The Town That Forgot How to Breathe

by Kenneth J. Harvey
ISBN: 1551925923

Post Your Opinion
A Review of: The Town that Forgot How to Breathe
by Des McNally

At the moment I feel as if I've just returned from the most incredible and exciting visit to Bareneed, Newfoundland and now must gather my wits so I can decide why much of Harvey's latest novel seemed so real and so surreal at the same time!
Harvey, cleverly and thoughtfully introduces Miss Eileen Laracy early in his novel (you'll hear more about her later), the character who eases us into Bareneed and the personalities of so many of its citizens.
Early in the tale we meet Joseph, divorced from Kim, and their daughter Robin. These three are meant to spend a three-week vacation in Bareneed to fish, meet Joseph's Uncle Doug and enjoy the port town his father grew up in.
One feels immediately that there is a warm relationship between the author and his chosen setting. He expresses this through affectionate, humourous descriptions of his wonderful cast of characters and of the town and its environs.
But just as we begin to feel an affinity for the people of the town , they start coming down with a mysterious ailment. Lloyd Fowler, an otherwise decent man, imagines bludgeoning his wife to death. At the same time, he decides to stop breathing. To breathe suddenly seems to Lloyd like too much trouble. He dies, and in short order three more residents are stricken with the same illness. In each case the bizarre condition is accompanied by projections of violent emotions.
At the same time, sinister sea beasts, and long dead corpses begin appearing in the harbour. On the pier, an Albino Shark disgorges a man's head which is so well preserved that it can be identified. In addition to these peculiar happenings the residents must deal with the spread of the breathing disorder. They are shocked when the Armed Forces arrive, bringing with them the predatory press. What do these developments presage?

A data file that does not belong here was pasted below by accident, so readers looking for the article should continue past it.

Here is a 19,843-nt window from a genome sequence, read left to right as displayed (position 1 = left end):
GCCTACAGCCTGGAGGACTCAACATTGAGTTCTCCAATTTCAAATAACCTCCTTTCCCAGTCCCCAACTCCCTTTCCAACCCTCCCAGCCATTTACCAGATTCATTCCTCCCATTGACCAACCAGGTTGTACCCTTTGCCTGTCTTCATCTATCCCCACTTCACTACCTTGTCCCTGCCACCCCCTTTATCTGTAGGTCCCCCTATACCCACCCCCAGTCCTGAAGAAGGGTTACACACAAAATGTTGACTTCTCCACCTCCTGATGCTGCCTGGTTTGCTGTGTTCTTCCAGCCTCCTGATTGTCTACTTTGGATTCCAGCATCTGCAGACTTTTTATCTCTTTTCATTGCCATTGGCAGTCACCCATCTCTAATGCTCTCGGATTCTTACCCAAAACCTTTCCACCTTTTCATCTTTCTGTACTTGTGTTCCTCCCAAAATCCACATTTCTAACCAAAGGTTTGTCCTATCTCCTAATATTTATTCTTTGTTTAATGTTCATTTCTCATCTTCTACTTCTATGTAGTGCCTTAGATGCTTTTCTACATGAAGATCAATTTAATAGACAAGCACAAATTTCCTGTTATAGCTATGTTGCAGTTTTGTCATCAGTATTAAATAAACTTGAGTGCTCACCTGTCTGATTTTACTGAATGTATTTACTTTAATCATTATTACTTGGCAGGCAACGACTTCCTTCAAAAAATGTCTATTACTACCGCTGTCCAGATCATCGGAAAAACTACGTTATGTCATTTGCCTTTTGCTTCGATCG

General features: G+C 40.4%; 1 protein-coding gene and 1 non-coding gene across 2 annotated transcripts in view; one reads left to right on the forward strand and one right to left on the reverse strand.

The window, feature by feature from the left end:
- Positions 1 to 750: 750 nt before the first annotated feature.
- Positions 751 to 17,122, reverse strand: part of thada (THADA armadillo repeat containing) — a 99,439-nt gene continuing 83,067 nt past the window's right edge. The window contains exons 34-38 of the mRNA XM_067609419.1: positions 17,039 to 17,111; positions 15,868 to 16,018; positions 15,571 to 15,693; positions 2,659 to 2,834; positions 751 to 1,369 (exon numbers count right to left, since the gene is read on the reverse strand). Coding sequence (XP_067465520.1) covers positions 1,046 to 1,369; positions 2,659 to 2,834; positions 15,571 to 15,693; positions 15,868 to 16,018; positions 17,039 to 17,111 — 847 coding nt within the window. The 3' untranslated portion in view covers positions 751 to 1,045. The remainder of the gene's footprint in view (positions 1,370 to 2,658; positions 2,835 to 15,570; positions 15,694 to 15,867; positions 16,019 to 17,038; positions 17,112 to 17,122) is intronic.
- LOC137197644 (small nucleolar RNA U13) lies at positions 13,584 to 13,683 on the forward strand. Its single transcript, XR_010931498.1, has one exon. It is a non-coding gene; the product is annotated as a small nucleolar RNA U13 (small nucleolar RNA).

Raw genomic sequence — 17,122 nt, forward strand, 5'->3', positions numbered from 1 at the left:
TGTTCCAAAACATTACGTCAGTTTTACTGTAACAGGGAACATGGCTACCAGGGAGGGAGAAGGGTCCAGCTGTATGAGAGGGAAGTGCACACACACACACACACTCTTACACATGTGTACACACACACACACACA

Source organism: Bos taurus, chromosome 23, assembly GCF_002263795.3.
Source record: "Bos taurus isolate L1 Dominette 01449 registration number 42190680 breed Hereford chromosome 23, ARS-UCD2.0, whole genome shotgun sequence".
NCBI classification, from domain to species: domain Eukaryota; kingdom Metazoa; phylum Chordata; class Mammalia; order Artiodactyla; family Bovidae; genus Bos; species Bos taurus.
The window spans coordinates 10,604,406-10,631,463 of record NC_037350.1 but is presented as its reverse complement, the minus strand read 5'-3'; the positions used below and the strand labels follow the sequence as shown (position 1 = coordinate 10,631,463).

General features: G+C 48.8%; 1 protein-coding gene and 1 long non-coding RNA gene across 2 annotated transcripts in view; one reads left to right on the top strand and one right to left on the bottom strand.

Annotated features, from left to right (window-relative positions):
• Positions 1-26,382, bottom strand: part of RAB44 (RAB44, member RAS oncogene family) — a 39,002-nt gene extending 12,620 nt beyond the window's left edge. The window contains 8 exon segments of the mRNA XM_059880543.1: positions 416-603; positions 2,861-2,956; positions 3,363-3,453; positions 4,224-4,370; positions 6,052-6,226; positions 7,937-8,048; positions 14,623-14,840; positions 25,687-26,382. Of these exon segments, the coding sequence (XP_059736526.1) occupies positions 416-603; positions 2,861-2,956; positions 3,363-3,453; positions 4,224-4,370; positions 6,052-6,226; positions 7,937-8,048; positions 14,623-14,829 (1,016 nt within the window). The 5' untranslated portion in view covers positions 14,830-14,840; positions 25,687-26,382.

Meanwhile, Joseph and his daughter are experiencing their own mystical and grotesque nightmares courtesy of their next-door neighbour, Claudia, and her deceased (yes deceased) daughter Jessica. This situation, made stranger by its sensual overtone is further complicated by the arrival of Joseph's wife Kim.
Harvey, a true talent and superior storyteller, balances the frightening elements of his tale with the most enjoyable wit and humour. The local eccentrics beguile us with their tales of "a style of life abandoned," happenings that would "dazzle yer wits" all in a dialect that borders on a foreign language. In the midst of this alarming, violent, fantastical setting, a milieu in which legends take on new life, Harvey has decided to show us what can happen to people when their identity and traditional way of life is threatened.
I'm grateful to the author for allowing his loveable Eileen Laracy to be the one to discover and explain to us the connection between the strange and fantastic events and the odd breathing sickness in Bareneed. I couldn't imagine anyone refusing the opportunity to sit down with the toothless old Miss Laracy, listen to her tales of "da ghosts" and children being taken away by "da fairies" and "av' a nice cup o' tea n a bit of dinner."

Home First Novel Award Past Winners Subscription Back Issues Timescroll Advertizing Rates
Amazon.ca/Books in Canada Bestsellers List Books in Issue Books in Department About Us